A federal agency charged with protecting the reliability of the United States' power grid last week rejected an appeal by industry experts who say a new “hollow” reliability standard leaves the country wide open to widespread blackouts.
In April, For the Record revealed the gaps in security for the U.S. infrastructure in “Unguarded.” Dr. Peter Pry, a U.S. energy grid expert, says Thursday’s decision to uphold the North American Electric Reliability Corporation standard will plague the overall protection of the grid.
Experts argue extra-high voltage transformers need additional protection from manmade attacks and natural events, such as solar flares and other geomagnetic disturbances. But the Federal Energy Regulatory Commission shot down a "last-stop" appeal from some grid experts to prevent a "junk science" reliability standard from being implemented. (Image source: CBS San Francisco)
"On Oct. 16, the U.S. Federal Energy Regulatory Commission approved the Geomagnetic Disturbance Standard proposed by the [NERC], despite the gross inadequacy of the standard," Pry, executive director of the Task Force on National and Homeland Security and director of the U.S. Nuclear Strategy Forum, told TheBlaze.
Pry explained this was a “last-stop” effort to keep the federal agency from implementing “junk science.”
"This is a big set back for those of us trying to protect our nation ... it is better to have no GMD standard than a fake GMD standard that will lull policymakers and the public into complacency about an existential threat to our civilization," he said.
The Federal Energy Regulatory Commission is tasked with safeguarding the grid from both manmade attacks and natural events so high voltage transmissions can still function between states in the event of an incident. But Pry said two big issues with the FERC-approved standard would actually made the grid more vulnerable.
"In this standard it does not require the electric power industry to place [geomagnetically induced current] monitors at the transformer substations," Pry explained. "The idea here is that if you had these monitors at transformer substations, you'd actually be collecting real data over the years on the geomagnetic fields."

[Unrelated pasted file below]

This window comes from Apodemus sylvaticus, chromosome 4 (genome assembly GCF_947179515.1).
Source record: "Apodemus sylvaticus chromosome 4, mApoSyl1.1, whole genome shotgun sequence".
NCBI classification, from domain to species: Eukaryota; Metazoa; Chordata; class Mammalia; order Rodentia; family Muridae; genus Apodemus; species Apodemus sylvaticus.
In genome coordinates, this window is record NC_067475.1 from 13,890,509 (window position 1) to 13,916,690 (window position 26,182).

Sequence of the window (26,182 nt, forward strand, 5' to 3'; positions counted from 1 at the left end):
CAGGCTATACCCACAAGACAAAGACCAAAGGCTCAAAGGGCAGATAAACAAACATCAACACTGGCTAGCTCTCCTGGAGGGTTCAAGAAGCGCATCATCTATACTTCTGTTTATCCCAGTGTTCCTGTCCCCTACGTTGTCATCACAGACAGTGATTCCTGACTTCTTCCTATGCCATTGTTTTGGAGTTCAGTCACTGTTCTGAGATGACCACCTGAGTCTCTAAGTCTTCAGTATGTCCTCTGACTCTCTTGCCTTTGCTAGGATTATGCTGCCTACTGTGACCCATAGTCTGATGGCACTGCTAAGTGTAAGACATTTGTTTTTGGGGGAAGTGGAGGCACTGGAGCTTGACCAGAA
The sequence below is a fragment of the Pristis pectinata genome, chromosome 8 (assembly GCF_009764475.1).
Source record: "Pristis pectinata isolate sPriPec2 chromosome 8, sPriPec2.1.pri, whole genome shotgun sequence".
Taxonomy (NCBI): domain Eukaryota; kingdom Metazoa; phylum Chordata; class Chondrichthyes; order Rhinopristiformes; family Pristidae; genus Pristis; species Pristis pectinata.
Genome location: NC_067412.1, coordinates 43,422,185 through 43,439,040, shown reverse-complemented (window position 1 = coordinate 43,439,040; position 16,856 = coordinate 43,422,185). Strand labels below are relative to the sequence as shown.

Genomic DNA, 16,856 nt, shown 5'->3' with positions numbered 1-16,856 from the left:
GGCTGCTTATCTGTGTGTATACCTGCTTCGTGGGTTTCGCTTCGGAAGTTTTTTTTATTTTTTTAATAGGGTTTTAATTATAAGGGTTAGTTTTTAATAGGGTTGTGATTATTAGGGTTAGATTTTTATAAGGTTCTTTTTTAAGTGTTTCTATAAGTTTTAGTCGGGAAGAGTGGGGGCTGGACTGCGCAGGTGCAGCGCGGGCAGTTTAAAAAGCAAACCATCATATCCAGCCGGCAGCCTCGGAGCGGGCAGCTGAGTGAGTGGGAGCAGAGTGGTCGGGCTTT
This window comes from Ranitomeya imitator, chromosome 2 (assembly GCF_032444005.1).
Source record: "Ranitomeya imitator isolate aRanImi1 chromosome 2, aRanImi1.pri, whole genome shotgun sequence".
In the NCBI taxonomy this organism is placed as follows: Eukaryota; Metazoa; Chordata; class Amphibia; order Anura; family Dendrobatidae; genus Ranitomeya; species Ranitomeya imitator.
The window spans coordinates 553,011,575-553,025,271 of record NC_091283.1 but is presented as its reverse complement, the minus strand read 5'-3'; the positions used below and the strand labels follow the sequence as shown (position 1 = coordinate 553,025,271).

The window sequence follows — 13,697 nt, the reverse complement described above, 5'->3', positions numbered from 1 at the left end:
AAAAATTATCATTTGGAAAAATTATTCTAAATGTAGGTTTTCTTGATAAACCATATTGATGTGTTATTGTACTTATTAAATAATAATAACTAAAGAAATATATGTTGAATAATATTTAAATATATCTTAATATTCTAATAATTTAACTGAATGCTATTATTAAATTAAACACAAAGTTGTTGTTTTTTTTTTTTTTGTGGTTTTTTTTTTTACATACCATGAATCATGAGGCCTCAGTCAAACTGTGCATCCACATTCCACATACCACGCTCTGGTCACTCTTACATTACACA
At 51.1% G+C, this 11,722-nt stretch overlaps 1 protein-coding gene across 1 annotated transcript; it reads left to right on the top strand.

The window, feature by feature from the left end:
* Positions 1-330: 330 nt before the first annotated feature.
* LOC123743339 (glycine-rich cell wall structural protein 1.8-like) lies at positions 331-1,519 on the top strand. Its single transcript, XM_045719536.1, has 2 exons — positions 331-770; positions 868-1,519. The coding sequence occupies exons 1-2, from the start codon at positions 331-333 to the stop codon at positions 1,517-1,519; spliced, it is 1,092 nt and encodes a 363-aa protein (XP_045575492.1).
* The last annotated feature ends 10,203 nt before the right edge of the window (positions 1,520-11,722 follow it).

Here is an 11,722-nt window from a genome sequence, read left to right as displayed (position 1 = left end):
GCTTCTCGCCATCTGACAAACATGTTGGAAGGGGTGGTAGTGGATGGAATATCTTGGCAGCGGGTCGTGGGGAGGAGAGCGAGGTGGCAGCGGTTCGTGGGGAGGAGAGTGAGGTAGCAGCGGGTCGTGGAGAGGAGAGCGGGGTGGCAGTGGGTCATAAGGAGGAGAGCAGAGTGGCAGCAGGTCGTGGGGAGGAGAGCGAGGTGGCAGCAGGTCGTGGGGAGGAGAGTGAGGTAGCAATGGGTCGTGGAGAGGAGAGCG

Pry asked, "So, why would anybody who's serious about protecting transformers ... object to having monitors installed to measure what the real stress is?"
He said this question uncovers the second “glaring” problem with the standard.
"They want to stick with their fictional computer models ... that underestimate the threat to the electric grid from natural EMP from the sun by a factor of at least two and probably five," he said.
The problem with the reliability standard is much like building the wrong kind of house in a hurricane zone, Pry explained.
"For example, it's as if this document says the winds for a hurricane would never go above 100 miles per hour, but we know the data says otherwise and they can go twice as high," he said. "You wouldn't build a house that could only withstand half the winds expected ... and these geomagnetic threats can actually go five times higher than NERC claims."
The former chair of the Congressional EMP Commission said the lack of national security protection offered to critical U.S.’ infrastructure continues to be a problem, but the states have the authority to implement solutions. He said the fix lies with the Public Utilities Commissions in each state, which can direct how their grid systems should be protected.
"Over the last year FERC has been lobbying and bringing pressure to bear and trying to muzzle the good guys," he said, emphasizing that the states should not trust the “bureaucrats in Washington and the electric power industry” to protect the grid at the federal level.
"Few arguments are better than NERC's own hollow GMD standard for geomagnetic storms to prove that the states should not wait for Washington, but should act now to protect their grids and the lives of their peoples," Pry said.
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